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Old 04-19-2003, 12:52 PM   #5
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Quote:
Originally posted by 80sU2isBest
I ahve to ask this question, Fizzing...Why do you think abortion is wrong? Is it because you feel that
life begins at conception? If so, then you think abortion is wrong because you feel it is murder.
I do think abortion is wrong because life begins at conception. The reason I think life begins at conception is simply that I can't think of any other logical time to define as the beginning of life. To me, it would only make sense to state that either life begins at conception or life begins at birth. I certainly can't agree with the idea that life begins at birth, because otherwise I would have to agree with abortion literally up to the day before a child is born and that idea disgusts me. Therefore I believe life begins at conception, which of course raises the question of whether

Quote:
I don't mean to be rude, Fizzing, I really don't, but I think it's a cop-out to say "I believe abortion is wrong, but I don't think it should be illegal." If you think abortion is murder, then why don't you think it should be illegal? Don't you think all murder should be illegal?
I know you're not being rude, and I see exactly what you're saying there. That's part of the reason I asked this question, because I've been thinking a lot about this lately and I'm not sure that even I agree with what I said in my original post.

The way I've always explained it to myself is that certain things, such as murder, should always be illegal because there is a very broad consensus that they should be illegal, whereas on the question of abortion there isn't a broad consensus that it's right or wrong - there are a vast number of individual opinions, so nobody has a right to force their beliefs about abortion on to everyone else. So my usual argument would be that abortion stays legal because many people don't have a problem with it, and we can't deny them access to abortion based on someone else's moral beliefs. HOWEVER...by that logic wouldn't I also have to argue that if a person thinks murder is okay, the state has no right to persuade them otherwise? After all, if we assume that a government thinks abortion is murder, then doesn't it have a responsibility to prevent murder of unborn children, just as it has a responsibility to prevent murder of people?

Then again...I still think about a lot of the pro-choice literature I've read, and about women who die from unsafe abortions in countries where abortion is illegal, or about women who lose their homes, or are beaten by their partners for becoming pregnant, and that sometimes makes me think abortion should be available. But then again, we wouldn't justify a person murdering another person in those circumstances, so if abortion is murder, then how can we justify abortion even in those circumstances?

Sorry to have made this post so long...I'll be quiet now.
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Old 04-19-2003, 01:25 PM   #6
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Quote:
Originally posted by StrangerTides
But what about abortion? Where does "killing one's own unborn child" fall on a scale from "be nice to others" to "be mean to others"? It's like comparing apples and, I don't know, avocados. An unborn child is not one of the "others" that we interacted with when our moral tendencies evolved.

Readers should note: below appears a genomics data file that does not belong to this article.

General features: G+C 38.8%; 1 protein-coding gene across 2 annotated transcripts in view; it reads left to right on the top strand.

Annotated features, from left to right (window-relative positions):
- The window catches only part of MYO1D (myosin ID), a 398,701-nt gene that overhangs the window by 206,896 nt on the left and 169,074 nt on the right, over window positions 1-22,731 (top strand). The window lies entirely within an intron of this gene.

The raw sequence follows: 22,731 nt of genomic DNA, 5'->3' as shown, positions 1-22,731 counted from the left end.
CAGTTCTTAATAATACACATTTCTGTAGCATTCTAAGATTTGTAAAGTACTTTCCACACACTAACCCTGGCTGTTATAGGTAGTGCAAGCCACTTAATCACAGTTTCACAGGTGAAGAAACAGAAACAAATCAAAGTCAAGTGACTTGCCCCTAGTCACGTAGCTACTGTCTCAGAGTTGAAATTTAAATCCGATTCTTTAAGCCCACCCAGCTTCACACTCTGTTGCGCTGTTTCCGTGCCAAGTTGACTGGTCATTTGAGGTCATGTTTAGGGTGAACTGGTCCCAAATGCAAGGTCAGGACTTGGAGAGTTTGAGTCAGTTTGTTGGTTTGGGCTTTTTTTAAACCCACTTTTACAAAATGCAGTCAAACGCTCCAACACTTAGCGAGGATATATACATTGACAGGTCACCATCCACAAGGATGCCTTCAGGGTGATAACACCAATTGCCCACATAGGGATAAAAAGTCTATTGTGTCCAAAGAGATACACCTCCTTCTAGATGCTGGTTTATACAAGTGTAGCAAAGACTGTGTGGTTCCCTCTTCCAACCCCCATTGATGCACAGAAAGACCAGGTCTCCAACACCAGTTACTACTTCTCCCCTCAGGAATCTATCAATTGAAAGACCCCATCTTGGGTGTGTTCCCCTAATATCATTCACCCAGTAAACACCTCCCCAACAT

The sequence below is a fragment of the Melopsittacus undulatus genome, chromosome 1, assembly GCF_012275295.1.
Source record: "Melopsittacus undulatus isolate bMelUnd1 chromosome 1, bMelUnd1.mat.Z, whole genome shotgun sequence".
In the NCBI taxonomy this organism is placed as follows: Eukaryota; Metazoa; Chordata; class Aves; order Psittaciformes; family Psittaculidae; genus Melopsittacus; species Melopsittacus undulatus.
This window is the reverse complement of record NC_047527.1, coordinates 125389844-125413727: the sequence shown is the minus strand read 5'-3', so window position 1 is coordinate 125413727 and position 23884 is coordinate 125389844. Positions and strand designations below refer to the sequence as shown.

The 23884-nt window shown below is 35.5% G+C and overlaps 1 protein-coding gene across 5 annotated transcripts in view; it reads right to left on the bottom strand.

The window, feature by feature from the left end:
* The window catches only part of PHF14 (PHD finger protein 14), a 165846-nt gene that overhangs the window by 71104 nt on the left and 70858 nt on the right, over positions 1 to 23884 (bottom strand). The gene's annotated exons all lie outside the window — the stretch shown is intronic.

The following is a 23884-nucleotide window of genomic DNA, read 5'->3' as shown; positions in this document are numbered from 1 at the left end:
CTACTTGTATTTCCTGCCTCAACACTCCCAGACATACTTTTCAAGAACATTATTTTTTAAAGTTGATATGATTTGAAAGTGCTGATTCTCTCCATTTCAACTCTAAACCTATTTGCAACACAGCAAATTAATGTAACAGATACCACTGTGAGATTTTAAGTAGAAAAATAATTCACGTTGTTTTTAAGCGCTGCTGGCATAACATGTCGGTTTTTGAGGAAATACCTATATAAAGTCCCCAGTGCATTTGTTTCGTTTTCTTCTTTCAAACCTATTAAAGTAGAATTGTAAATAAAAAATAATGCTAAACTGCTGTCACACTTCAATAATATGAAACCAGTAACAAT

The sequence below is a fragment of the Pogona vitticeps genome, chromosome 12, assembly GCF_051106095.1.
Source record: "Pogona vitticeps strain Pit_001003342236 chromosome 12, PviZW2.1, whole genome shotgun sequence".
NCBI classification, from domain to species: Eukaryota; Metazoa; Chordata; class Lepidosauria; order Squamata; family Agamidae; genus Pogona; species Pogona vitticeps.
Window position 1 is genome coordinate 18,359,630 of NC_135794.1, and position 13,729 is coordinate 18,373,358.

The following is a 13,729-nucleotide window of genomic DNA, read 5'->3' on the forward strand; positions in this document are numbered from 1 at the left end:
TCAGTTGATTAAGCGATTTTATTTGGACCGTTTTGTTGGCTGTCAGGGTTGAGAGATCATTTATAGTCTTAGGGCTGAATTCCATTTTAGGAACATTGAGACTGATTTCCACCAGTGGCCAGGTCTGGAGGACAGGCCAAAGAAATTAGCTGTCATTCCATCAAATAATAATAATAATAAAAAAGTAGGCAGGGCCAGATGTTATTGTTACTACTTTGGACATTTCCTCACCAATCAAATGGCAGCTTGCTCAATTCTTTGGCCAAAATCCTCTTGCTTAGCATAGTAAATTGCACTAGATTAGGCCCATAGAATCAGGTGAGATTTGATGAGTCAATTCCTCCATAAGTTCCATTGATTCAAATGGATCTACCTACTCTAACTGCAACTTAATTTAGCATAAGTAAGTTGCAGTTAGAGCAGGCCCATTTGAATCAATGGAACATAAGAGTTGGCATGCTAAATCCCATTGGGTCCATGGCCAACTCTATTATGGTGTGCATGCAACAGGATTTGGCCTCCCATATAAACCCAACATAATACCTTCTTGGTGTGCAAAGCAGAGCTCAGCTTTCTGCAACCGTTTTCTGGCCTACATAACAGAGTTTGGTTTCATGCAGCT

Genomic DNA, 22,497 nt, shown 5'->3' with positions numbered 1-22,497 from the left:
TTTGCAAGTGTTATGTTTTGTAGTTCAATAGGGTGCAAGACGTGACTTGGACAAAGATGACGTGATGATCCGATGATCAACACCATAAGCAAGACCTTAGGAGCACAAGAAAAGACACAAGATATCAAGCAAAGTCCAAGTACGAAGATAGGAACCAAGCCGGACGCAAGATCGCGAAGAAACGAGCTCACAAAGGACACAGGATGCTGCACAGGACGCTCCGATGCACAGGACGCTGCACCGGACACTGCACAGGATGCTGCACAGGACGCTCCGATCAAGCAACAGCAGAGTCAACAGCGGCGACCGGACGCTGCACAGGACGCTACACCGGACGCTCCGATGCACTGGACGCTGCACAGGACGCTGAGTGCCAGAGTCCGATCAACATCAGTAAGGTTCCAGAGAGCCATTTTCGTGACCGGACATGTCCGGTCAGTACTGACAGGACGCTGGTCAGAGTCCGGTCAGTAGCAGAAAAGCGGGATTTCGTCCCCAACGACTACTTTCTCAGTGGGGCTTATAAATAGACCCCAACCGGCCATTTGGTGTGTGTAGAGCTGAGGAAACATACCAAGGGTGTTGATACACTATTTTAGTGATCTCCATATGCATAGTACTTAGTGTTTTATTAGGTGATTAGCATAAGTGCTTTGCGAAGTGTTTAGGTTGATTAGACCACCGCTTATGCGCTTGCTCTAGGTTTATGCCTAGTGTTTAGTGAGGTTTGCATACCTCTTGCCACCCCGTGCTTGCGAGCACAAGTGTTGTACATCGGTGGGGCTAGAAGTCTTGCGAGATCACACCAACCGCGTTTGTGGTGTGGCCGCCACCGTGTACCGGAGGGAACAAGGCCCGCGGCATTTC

I see how that could explain the lack of consensus on whether abortion is moral or not. Personally I think that although clearly an unborn child is different to people we interact with on a daily basis, it is still another person and therefore should be treated with the same respect we would give another person. Therefore if we believe it would be wrong to kill a person, it's also wrong to kill an unborn child.

That said, I think your post gave some very interesting ideas about why abortion is controversial.
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Old 04-19-2003, 01:33 PM   #7
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Sometimes, we dont always believe it is wrong to kill a person. Not saying you do this, or anything regarding abortion btw fizzer. But our laws and moral judgements make allowances at times. Why do we have so much variance?

I'm sidetracking...


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Old 04-19-2003, 07:29 PM   #8
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Quote:
Originally posted by 80sU2isBest
I ahve to ask this question, Fizzing...Why do you think abortion is wrong? Is it because you feel that life begins at conception? If so, then you think abortion is wrong because you feel it is murder.
I'm not Fizzing, but I find the question interesting.

I believe abortion is wrong for ME. Why? Because I have certain spiritual and/or religious beliefs which have me leaning in that direction, although this is not a cause I am passionate about either way.

However, I fully recognize and RESPECT the fact that there are many people in the world who are not religious and they don't see abortion as wrong or sinful. I don't think it is right for me to impose my views for them because I don't believe my views are the only way. It is a complicated issue, and I recognize that there are complicated reasons for choosing it or not. Nonetheless, I believe it must be available for women around the world, because even if it's not available legally, women will pursue it illegally.

People have the right to make their own choices. I disagree that life begins at conception, I believe it begins at the time the fetus is viable outside the uterus. That is my opinion based on my educational and professional background in the medical science field. As such, I don't agree that abortion is murder, and therefore don't think that it is wrong for the general populace, though it may not be the right decision for me. The option should be there - if you are adamantly against it, nobody's forcing you to have an abortion.